I am all for women making money and creating their own jobs, which sometimes means really breaking out of the norm. Madam Walker, Coco Chanel, Elizabeth Vigée-LeBrun, Jane Austin, Louisa May Alcott, Mae West, Marie Laveau, Tori Spelling’s relentless round of lifestyle shows–the list of women who have found ways to survive, support themselves and their families, and build fortunes is endless and inspiring. But there is something really repulsive and poorly conceived about Wines by Wives.
|By: Lisa Derrick Thursday October 10, 2013 6:20 pm|
|By: Lisa Derrick Monday September 9, 2013 7:15 pm|
Hornet Signs of Waco, Texas came up with this really tasteful truck decal of a bound woman in the truck bed.
|By: Anti-Capitalist Meetup Sunday August 18, 2013 6:30 pm|
Three years ago I found myself closing the chapter on my marriage. I did this against the advice of my friends who tried persuading me to stay for the children, for the sake of security and until I finished my studies. I had spent 10 years in an unsatisfying marriage and the thought of one more day for the sake of something/somebody else just was not acceptable. I left the marriage and while the emotional release was satisfying; but being independent and having to be responsible for my family was a reality I don’t think I fully grasped.
|By: Allison Hantschel Monday July 8, 2013 8:00 pm|
Not content to be publicly owned by Wendy Davis on the floor of the Texas legislature and all over the airwaves, Rick Perry again decides to nom his loafers.
|By: Michelle Chen Wednesday April 17, 2013 11:00 am|
In Argentina and Brazil, a sector of workers that has long labored invisibly is moving out of the shadows and gaining legal protections. Their counterparts in Jamaica and Uruguay are sparking a new political consciousness from the friction between tradition and globalization. Around the world, private homes are becoming labor’s latest battleground as domestic workers stake out their rights.
Despite stretching into every region of the world, domestic work has historically been excluded from conventional labor laws, regardedly merely as “women’s work.” A breakthrough came in 2011 with the passage of the groundbreaking Convention 189 on domestic workers’ rights by the International Labour Organization (ILO), the UN special agency for labor rights. The convention lays out principles for fair treatment at work, including the right to a fair labor contract and a safe work environment, freedom from exploitation and coercion, and legal recourse against abusive employers.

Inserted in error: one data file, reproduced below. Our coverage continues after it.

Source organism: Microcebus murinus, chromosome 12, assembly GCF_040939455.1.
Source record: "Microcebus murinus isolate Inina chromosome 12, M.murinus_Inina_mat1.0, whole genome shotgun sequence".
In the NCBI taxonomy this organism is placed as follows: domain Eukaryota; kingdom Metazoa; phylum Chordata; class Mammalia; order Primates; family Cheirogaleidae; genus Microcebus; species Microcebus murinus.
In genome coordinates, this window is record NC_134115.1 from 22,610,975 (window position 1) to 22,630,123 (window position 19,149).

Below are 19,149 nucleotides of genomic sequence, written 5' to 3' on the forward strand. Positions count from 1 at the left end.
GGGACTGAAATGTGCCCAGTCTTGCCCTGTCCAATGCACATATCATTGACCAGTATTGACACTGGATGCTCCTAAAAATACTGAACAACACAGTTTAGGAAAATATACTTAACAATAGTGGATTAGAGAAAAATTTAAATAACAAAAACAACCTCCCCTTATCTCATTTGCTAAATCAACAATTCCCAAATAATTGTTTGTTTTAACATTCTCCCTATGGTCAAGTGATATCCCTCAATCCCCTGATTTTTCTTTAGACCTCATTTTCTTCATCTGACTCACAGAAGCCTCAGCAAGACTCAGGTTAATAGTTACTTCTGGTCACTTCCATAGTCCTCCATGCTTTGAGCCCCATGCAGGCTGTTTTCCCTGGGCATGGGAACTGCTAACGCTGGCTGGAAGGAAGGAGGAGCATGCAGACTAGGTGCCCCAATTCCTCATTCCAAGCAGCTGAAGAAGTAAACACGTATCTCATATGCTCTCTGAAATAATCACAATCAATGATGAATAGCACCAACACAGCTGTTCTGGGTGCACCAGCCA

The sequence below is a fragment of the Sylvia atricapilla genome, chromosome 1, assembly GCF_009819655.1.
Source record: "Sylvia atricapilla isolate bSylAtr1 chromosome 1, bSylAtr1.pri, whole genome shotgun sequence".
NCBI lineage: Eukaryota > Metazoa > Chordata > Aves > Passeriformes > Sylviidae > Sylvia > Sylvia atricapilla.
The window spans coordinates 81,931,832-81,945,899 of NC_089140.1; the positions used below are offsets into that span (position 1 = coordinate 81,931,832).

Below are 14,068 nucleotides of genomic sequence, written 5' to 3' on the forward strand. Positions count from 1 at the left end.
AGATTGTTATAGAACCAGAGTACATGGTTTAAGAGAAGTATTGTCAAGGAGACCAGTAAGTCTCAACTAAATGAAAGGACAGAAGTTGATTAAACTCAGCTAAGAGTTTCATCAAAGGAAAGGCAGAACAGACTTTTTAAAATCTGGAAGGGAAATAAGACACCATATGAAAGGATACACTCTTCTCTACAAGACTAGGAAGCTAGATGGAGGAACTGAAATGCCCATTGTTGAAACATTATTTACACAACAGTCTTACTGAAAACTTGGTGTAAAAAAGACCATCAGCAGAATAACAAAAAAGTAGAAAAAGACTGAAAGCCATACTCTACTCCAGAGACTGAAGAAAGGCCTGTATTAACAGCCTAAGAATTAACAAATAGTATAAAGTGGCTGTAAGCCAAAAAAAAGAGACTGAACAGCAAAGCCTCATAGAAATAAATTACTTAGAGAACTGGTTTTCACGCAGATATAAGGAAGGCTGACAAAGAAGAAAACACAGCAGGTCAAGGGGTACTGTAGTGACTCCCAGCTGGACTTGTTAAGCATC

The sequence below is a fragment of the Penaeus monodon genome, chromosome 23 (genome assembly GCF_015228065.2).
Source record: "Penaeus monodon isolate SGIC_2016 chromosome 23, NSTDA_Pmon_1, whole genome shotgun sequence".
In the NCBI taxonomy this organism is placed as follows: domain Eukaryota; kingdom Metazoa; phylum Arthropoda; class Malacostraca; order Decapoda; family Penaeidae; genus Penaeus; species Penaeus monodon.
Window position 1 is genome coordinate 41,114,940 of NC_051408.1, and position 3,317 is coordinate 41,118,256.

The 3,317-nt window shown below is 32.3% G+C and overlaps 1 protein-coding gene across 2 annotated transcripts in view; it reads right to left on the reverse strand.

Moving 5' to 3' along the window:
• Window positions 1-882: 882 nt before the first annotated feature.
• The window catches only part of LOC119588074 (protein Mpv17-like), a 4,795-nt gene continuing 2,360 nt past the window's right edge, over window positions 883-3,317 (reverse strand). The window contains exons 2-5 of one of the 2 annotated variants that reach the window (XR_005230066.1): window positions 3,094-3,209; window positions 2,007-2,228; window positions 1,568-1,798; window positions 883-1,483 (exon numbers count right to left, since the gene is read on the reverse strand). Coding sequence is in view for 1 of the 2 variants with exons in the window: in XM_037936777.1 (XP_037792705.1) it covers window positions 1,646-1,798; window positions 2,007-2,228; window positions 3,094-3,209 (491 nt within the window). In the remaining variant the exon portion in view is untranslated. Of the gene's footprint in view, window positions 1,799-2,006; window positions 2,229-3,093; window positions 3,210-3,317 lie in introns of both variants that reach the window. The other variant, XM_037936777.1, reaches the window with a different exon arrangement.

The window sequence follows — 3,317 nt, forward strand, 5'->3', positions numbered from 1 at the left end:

|By: Michelle Chen Monday April 1, 2013 12:10 pm|
Originally posted at In These Times
This year’s World Social Forum, a transnational gathering of social activists, took place in Tunis, a city bubbling with unrest as it struggles to shake off a legacy of authoritarian rule while navigating tensions over women’s rights, labor and nationalism. At the gates of the gathering last week, these faultlines became starkly apparent when a caravan of trade unionists and rights advocates found themselves unexpectedly blockaded. Border police, under official orders, refused entry to a delegation of 96 Algerian activists that included members of the embattled union SNAPAP, known for its militancy and inclusion of women as leaders and front-line protesters.
|By: Michelle Chen Wednesday March 27, 2013 1:05 pm|
The politics of immigration touch upon major faultlines in American society: not just the legal boundary between citizen and foreigner, but also lines of race, class, nationality, culture and, increasingly, gender. Women, who make up about half of the U.S. immigrant population and an estimated 40 percent of undocumented adults, face unique challenges as migrants. However, gender issues have gone almost entirely unremarked in official immigration-reform talks–that is, until a Senate hearing last Monday, when Mee Moua, head of the Asian American Justice Center, seized an opportunity to call out the invisibility of women in the debate.
|By: TobyWollin Saturday March 23, 2013 12:20 pm|
we now have another in yet a seemingly endless stream of women from elite backgrounds, who are playing at the top of their respective games, who are telling other women a) how to live their home and work lives, and b) that they are not trying hard enough. This one is from Katharine Weymouth, who is the publisher, chief executive, and heir of The Washington Post.
|By: Pam Spaulding Tuesday March 19, 2013 4:25 pm|
There has been a lot of worthy essays written about this topic, but this effort caught my eye — “Former NFL quarterback Don McPherson challenges media response to Steubenville verdict,” part of human rights group Breakthrough’s One Million Men, a campaign to engage men to end violence against women around the world. It was unreal to see the rape culture-affirming coverage by the media (Candy Crowley and Poppy Harlow of CNN’s coverage come to mind, sadly), that went on and on about the destroyed lives of the convicted rapists, forgetting the victim here is the girl who they violated.
|By: June Carbone Sunday January 27, 2013 1:59 pm|
The authors amass an extraordinary amount of detail in presenting their conclusions as they examine variations by region, business and decade. They consider some of the background developments comparing expanding industries with contracting ones, and new firms with old ones, showing that such factors vary in importance depending on the industry, the time period, and the impact on racial versus gender segregation.
They also provide in depth comparisons of the firms large enough to be covered by federal civil rights laws versus those exempted, and the varying effectiveness of EEOC enforcement against large firms versus oversight of federal contractors. The result provides a wealth of data for anyone interested in either the trajectory of racial and gender equality in the workplace or the effectiveness of enforcement efforts.